The War on Drugs, begun by Richard Nixon and continued and added onto by subsequent presidents, has not been as successful as its supporters hoped when they conceived it. Since its inception in 1971, estimates from different sources, including CNN and the Drug Policy Alliance, state that the U.S. has spent more than $1 trillion. And while the positive results of the war are negligible, what it has done, through mandatory minimum sentencing, harsher laws and other measures, is to help fill up the local, state and federal jails and prisons. Statistics from The Institute for Criminal Policy Research and World Prison Brief show that with 2,145,100 people currently incarcerated, the U.S. leads the world in prisoners. Roughly a quarter of the prison population were sentenced on drug charges.
And, with the current opioid epidemic ravaging Kentucky and neighboring states, the laws just got tougher. SB 14, signed into law in Kentucky on April 30, enforces more harsh penalties for drug use instead of offering drug treatment alternatives. This may cost the state of Kentucky an additional $30 million.
These actions do very little to address the issue that drives the drug problem in the United States: addiction. With the availability of drugs in the prison system, many times felons exit the system as addicted as when they entered. The solution, at least for nonviolent drug offenders, does not lie in more and harsher incarceration, but instead in what has been applied around the world – treatment.
The National Institute on Drug Abuse (NIH) has done significant study on addiction science, and while they acknowledge there is no universal treatment that works for everyone, there are principles and elements that, when applied, increase success rates. Some of these include:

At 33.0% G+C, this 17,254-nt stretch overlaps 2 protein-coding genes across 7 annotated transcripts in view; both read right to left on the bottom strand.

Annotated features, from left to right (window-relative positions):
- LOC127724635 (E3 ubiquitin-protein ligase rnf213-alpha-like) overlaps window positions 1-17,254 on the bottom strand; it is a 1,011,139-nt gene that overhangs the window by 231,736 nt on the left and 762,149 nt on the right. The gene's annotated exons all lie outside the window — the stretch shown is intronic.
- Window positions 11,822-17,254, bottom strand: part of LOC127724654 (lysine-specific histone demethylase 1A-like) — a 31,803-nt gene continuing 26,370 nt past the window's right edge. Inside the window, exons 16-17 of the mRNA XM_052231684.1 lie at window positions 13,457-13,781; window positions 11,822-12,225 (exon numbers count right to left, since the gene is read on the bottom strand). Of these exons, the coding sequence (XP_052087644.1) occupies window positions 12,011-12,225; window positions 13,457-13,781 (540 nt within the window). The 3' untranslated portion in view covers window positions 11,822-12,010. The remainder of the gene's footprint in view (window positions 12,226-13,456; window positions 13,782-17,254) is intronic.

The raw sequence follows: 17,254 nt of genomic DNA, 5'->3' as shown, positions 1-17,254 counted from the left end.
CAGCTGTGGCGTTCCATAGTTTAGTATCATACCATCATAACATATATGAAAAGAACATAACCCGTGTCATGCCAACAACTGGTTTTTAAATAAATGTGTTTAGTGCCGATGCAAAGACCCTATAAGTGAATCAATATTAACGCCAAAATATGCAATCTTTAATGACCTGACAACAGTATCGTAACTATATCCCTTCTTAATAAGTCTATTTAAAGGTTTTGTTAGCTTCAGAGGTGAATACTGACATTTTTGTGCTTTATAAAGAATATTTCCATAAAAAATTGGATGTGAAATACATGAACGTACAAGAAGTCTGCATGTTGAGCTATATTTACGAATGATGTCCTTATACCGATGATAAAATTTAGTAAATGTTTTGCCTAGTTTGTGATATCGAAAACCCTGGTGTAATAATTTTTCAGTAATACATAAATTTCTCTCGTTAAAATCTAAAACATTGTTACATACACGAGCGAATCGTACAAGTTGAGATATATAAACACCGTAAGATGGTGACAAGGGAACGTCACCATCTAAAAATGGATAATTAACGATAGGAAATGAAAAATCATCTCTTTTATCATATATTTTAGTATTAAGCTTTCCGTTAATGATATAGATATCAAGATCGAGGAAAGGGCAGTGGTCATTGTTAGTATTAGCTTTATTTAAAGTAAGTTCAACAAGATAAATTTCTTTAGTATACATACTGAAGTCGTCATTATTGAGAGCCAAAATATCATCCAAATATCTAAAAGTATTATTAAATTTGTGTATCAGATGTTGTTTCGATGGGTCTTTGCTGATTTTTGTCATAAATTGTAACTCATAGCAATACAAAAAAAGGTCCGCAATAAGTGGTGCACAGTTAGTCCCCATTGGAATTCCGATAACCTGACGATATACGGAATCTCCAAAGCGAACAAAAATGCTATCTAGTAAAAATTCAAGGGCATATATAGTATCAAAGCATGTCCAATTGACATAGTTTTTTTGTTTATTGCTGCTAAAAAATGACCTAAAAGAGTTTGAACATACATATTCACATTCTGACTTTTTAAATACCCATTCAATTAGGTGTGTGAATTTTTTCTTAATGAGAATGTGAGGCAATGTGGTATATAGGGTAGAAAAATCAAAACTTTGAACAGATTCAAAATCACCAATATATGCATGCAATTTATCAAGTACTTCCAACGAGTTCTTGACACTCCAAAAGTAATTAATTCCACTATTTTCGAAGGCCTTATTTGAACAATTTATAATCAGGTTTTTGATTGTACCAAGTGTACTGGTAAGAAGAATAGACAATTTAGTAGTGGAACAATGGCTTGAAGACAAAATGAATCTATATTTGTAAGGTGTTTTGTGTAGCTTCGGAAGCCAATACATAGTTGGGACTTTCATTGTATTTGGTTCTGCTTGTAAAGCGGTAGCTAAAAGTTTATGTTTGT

- Treatment needs to be readily available – Addicts are generally reticent about entering drug rehabilitation programs for a variety of reasons; as a result, programs accessible to them and to which they can be admitted quickly are ideal, so that addicts find themselves in rehabilitation before they change their minds.
- Effective treatment attends to multiple needs of the individual, not just his or her drug abuse– Most drug addicts don’t exist in a vacuum. When they make the decision to change their lives, they must also think about those around them. Programs should consider the addict’s loved ones as well as their medical history, specific circumstances, and any cultural traits of the person entering the program.
- Many drug-addicted individuals also have other mental disorders – Drug addiction is often a symptom of mental disorders; sometimes it acerbates other mental illnesses. As a result, programs should have resources available to meet those additional mental treatment needs.
- Treatment does not necessarily need to be voluntary to be effective – No matter how the addict gets through the door, what matters is how effective the program is. To that end, whether it is voluntary or court-ordered, treatment centers must be adept at finding ways to reach addicts in order to properly do their jobs.
- Drug use during treatment must be monitored continuously, as lapses during treatment do occur – For some addicts, the knowledge that they will be tested helps them to keep from using whatever they may be addicted to. Whether it comes from a sense of pride or a feeling of shame if they fail in their endeavor, the idea of accountability helps many to keep from relapsing.
Time and again studies have shown that treatment is more effective than incarceration. Treatment addresses the issue and hopefully reduces recidivism rates for prisoners convicted of drug crimes, lowers overcrowding of the prison system, improves former addicts’ quality of life, and, perhaps the biggest surprise, saves a significant amount of money. A study by the journal Crime & Delinquency shows that if only 10 percent of the offenders eligible for community-based treatment programs enrolled, the criminal justice system would save $4.8 billion; if that number was raised to 40 percent, savings would total $12.9 billion. The choice is clear and obvious.